Main Concerns (according to Marketing Advice Consulting survey):
92 per cent of producers were worried that their company might choose an incorrect marketing strategy.
More than three-quarters mentioned a decrease in purchasing capacity.
A little less than three-quarters mentioned the negative impact of Ukrainian chocolate imports, yet 70 per cent said they worried about imports from Belarus.
60 per cent feared the appearance of a new strong player on the Russian chocolate market.
42 per cent mentioned rapid raw material price increases ¨C out of which 24 per cent mentioned sugar prices increase and 22 per cent mentioned nuts.
42 per cent of those questioned were also worried about the principle of Soviet assortment in their companies. 30 per cent are worried about Russia¡¯s entrance in World Trade Organisation.
Two per cent mentioned the war in Cot d¡¯Ivoire and its effects on raw material prices. The same proportion also spoke about low chocolate prices in the Russian Federation.
Analysts say that the Russian confectionery market is almost saturated, but that the chocolate market is still expected to grow by 30 per cent up to 2010. The Russian Confectioners Industry association (ASKOND) said the chocolate market was developing the quickest of all, now accounting for about 25 per cent of confectionery market volume.
As for consumers favourites: ACNielsen said milk chocolate was most popular in 2004, accounting for 61.4 per cent of products. Second place goes to dark chocolate with 23.9 per cent, while white chocolate has 9.4 per cent and mixed varieties have 5.4 per cent.
Specialists think that the leader in sales is chocolate tablets with different ingredients, such as nuts or raisins. These are believed to make up 41.2 per cent of tablet sales compared to 31.1 per cent for traditional tablets. Third place goes to porous chocolate on 18.8 per cent.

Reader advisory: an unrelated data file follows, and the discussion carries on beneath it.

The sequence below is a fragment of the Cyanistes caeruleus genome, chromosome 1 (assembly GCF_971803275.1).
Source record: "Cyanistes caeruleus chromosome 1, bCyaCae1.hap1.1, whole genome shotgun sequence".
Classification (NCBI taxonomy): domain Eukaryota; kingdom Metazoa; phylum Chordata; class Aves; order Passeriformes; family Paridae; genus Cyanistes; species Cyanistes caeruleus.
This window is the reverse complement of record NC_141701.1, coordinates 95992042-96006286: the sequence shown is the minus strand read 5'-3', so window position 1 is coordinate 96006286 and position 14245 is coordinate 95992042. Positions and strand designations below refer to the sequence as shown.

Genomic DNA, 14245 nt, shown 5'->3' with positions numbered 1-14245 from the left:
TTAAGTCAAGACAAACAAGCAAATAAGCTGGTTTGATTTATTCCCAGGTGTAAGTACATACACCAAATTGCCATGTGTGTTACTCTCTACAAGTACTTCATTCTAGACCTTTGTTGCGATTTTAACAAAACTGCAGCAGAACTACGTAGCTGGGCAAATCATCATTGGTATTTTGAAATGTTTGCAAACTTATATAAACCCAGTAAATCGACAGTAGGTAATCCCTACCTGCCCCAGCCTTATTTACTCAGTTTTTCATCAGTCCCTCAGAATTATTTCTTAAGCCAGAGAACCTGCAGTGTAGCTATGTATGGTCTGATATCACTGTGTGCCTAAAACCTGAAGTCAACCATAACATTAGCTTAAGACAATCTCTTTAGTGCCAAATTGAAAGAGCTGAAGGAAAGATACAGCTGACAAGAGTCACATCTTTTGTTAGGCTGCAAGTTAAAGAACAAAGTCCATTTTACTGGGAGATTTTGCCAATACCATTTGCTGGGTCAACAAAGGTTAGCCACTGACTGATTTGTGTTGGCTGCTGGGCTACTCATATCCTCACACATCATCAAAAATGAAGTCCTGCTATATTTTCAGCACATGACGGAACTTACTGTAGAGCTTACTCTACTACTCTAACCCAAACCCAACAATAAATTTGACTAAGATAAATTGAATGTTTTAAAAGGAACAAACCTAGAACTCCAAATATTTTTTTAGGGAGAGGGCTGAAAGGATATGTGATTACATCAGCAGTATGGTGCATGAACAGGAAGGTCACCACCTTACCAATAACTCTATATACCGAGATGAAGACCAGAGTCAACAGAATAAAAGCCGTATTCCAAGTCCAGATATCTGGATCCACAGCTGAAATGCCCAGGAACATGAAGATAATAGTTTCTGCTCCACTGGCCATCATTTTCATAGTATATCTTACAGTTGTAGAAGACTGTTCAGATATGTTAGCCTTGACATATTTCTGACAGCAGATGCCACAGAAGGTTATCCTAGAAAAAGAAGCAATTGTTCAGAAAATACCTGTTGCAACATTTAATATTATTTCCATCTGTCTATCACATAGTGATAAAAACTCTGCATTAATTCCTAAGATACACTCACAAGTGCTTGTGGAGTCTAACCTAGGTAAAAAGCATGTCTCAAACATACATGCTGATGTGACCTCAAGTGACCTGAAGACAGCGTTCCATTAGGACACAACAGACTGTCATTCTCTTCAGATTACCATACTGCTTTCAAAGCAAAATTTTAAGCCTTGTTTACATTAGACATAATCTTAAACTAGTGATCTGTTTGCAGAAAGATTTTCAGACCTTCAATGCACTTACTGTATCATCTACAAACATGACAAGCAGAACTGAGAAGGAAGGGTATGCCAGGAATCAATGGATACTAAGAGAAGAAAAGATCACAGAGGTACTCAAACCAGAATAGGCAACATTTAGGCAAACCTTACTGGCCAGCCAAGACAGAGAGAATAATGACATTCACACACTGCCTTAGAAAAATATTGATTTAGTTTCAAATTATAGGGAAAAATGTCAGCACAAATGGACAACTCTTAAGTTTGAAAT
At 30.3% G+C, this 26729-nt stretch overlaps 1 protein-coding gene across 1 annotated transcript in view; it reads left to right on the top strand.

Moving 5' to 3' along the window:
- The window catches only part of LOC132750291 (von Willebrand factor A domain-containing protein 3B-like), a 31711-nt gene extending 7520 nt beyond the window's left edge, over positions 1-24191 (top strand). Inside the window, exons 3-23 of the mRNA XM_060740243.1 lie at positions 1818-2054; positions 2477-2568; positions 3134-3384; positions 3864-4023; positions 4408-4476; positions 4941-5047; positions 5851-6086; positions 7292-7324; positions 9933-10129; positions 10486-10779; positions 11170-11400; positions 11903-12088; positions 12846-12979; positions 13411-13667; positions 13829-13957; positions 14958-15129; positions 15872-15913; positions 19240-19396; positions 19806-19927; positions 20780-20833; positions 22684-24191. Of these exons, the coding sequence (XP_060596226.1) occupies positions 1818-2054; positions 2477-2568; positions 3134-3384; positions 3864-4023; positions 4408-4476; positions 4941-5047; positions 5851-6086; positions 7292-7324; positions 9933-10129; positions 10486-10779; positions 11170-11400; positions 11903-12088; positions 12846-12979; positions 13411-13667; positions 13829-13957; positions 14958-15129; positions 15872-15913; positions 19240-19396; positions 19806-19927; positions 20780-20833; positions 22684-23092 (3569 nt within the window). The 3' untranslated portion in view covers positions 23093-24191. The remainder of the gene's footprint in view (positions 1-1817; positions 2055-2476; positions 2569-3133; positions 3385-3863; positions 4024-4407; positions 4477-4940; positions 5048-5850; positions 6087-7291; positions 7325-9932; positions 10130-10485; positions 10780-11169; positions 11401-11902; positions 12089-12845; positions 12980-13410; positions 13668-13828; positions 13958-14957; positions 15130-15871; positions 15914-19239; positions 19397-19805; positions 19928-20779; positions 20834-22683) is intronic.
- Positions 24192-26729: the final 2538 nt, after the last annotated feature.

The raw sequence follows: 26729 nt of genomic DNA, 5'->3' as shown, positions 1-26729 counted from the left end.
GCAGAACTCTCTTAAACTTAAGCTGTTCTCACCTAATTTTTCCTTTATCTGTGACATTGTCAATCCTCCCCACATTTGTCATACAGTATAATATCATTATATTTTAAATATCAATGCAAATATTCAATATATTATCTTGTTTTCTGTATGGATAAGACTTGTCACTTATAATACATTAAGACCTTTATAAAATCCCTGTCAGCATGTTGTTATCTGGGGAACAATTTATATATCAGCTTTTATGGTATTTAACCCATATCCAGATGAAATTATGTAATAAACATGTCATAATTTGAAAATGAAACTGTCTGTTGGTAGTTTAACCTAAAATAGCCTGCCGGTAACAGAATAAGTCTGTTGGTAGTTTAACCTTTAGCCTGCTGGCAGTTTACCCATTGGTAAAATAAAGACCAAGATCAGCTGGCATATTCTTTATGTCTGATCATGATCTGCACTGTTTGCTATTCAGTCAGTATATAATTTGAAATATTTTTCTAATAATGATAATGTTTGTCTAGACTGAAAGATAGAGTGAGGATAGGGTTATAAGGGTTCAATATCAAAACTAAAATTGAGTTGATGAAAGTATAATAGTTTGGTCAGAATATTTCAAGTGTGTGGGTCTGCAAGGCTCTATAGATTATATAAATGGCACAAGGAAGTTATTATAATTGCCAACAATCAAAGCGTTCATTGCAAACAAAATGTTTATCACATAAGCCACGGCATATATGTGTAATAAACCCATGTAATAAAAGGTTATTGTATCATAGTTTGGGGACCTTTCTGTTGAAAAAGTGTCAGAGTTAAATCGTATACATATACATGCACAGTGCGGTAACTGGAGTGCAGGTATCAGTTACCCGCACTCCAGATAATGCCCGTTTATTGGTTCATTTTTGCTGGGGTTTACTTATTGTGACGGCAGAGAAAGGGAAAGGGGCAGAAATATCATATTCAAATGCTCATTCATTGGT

For chocolate packed in boxes, ACNielsen gave first place to chocolate truffle and nougat, accounting for 39.3 per cent of products, with assortments on 25.5 per cent and Souffl¨¦ on 8.6 per cent. Chocolate with alcohol accounts for 5 per cent.
In sweets, consumers are increasingly looking to premium products.The market share of ¡®cheap¡¯ sweets (up to RUR300 for 1 kg) decreased from 84.8 per cent in December 2003 to 76.8 per cent in December 2004. Meanwhile, elite chocolate sweets (from RUR501 for 1kg) increased their share from 6.1 per cent to 8.4 per cent.
According to Business Analytika, 2004 chocolate market shares were as follows: Nestl¨¦ 22 per cent, Krasnyi Okteabri 6,6 per cent, Babayevski 5.2 per cent, Rot Front 5.2 per cent, Kraft Foods 9.5 per cent, Mars 9.5 per cent, 'SladCo (owned by Orkla) 5.3 per cent.
In the segment of chocolate tablets, the leader is Nestl¨¦ with 35.4 per cent. Second place belongs to Kraft Foods with 27.4 per cent and third place belongs to United Confectioners Holding with 14.3 per cent.
In the segment of packed chocolate Nestl¨¦ is again leading with 25.7 per cent. The second place belongs to United Confectioners with 14.4 per cent, and third place goes to §¡.Korkunov with 12.8 per cent.
The segment of weighed chocolate sweets is led by United Confectioners with a 42.3 per cent share. Far below the leader is Nestl¨¦ in second with 11.2 per cent, and third place belongs to Orkla subsidiary SladCo with 9,5 per cent.
Mars is leading the segment of chocolate bars with 66.3 per cent. Then comes Nestl¨¦ with 20.7 per cent, and third place goes to Cadbury with 9.2 per cent.